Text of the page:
However, J K Rowling has created a successful adaptation, or rather expansion, of her novel in the form of Pottermore. Storyworlds are expansions on pre-existing books and contain additional information and lore. Pottermore in particular goes further and makes it interactive, adapting gaming elements. Online users create an account in order to access the content, where they will then be sorted into a house, given a wand determined by a quiz and so on. Effectively, this works as character creation seen in many RPGs. This engages the reader and takes them through the world of Harry Potter, with minigames, videos from the author herself and additional stories becoming available the more you play through Pottermore. In terms of success, the website reports around ten million users.
But such high costing and elaborate productions is too much to mass produce or adapt multiple novels at once.
So, what is a cheaper, but still successful method of adapting a book?
Companies like Faber and Faber have chosen to adapt books in the form of apps. While still utilising gaming elements, Faber and Faber have retold the original story by John Buchan by using a range of mechanics primarily found in old point-and-click adventure games, and using voice actors to deliver dialogue. Their attempt has been arguably one of the most successful and engaging. However, that is not to say it has gone without criticism. The Guardian stated that ‘The Thirty-Nine Steps is breathtaking to look at but the storytelling is desperately slow.’ Conversely, many users on the app page rate it as being very good and easy to use:
‘I love reading. However for some time I have been too tired to read a book by the time I’m able to sit down of an evening. Equally I’ve been getting frustrated that this has been the case, missing not having a diverting story to “work” through… [This game] is impressive since it deliberately eschews trying to be frenetic in its presentation, yet remains highly evocative & adept at creating tension (using headphones only heightens this).’
Apps are more accessible to the general public and thus potentially more appealing as an adaptation form. Games can only, depending on the platform, be accessed by a singular device such as the Xbox or a PC. However, apps are easily received by iPads, tablets, kindles, iPods, phones and so on so forth. By having cross-platform availability, companies can improve the chances of a return on their product. According to appmuse.com, an article on app development costs found that small apps cost between $3000 and $8000, whilst more complex apps could be anywhere between $50000 and $150000. In comparison to typical AAA game budgets, this price range would be far more viable for publishing firms.
However, even this price range would prove to be too much for a publishing house that publishes a hundred novels a year. And again, there is no guarantee of a return. The Jack Kerouac’s On The Road app by Pearson PLC has shown this. The app only went so far as to add in extra information and images behind, what was essentially, a simple ebook. Subsequently, it has received a far more negative reception amongst app users, with the app page itself displaying two and a half stars, compared to The Thirty-Nine Steps’ four out of five.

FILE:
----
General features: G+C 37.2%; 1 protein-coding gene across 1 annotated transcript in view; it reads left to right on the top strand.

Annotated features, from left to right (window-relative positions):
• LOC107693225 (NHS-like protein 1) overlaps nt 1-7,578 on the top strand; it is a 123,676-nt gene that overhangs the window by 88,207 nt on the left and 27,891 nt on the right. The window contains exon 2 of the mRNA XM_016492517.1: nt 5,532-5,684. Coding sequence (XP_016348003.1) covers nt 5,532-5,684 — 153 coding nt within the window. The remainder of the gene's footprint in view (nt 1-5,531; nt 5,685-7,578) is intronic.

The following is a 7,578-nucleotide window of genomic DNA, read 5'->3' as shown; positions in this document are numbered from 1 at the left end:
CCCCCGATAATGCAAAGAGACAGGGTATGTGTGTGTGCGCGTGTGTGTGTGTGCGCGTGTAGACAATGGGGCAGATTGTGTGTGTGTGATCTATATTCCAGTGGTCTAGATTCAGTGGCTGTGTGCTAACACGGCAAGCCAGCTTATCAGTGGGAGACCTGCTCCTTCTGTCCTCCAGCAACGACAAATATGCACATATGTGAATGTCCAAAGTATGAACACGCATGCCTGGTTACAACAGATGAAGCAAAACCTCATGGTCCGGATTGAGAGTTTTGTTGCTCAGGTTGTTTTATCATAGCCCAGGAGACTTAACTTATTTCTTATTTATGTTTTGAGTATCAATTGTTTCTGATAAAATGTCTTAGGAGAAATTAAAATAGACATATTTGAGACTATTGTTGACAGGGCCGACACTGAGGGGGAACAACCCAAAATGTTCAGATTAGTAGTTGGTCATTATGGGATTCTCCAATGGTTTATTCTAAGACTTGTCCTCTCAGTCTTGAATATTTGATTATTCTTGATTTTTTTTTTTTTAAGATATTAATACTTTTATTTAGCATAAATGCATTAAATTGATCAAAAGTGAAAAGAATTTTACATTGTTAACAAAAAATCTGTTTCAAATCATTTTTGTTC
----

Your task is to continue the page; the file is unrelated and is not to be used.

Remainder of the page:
On the other hand, apps have a huge amount of potential. Statistics reveal that, in the UK, an estimated 35 million people use smart phones – roughly 55% of the population. Conversely, Amazon has sold roughly 30 million kindles total. Assuming each was given to a single person, that would account for about 47% of the population. So, finding an audience could be far easier for the app than it would be with an eBook. Especially since Waterstones recently announced that their Kindle sales have ‘disappeared’.
What is happening with the eBook anyway?
Since games and apps offer far more functionality, the simple eBook is starting to look rather barebones. Most only engage in skeuomorphism – representing the physical components of books in their digital counterpart like flipping a page (as thrilling as that sounds). However, if you move away from skeumorphism and into enhanced eBooks, you will discover interactive elements such as multimedia and extra content. However, if not handled properly, this will easily fall to the same problems that On The Road had.
Who is reading anymore?
With more engaging platforms available, it’s no wonder that books are starting to see the end of days. If publishers want to start fighting back, they need to start adapting their products sooner rather than later.
We now know that the most successful form of adaptation is one that is not commercially driven, but strives to engage a new audience. It must have interactive elements and it has to do more than simply provide additional information. Involving the reader, retelling a story or adapting it with a twist, and developing the adaptation for the intended platform, which must be accessible, is critically important. However, the publisher must consider what is commercially viable for them and whether the source material can support a more ambitious adaptation. Games are all well and good, but apps and enhanced eBooks can do just as well for less the cost.
But vitally, publishers need to adapt soon, otherwise their competition will get ahead of them, because nobody reads anymore.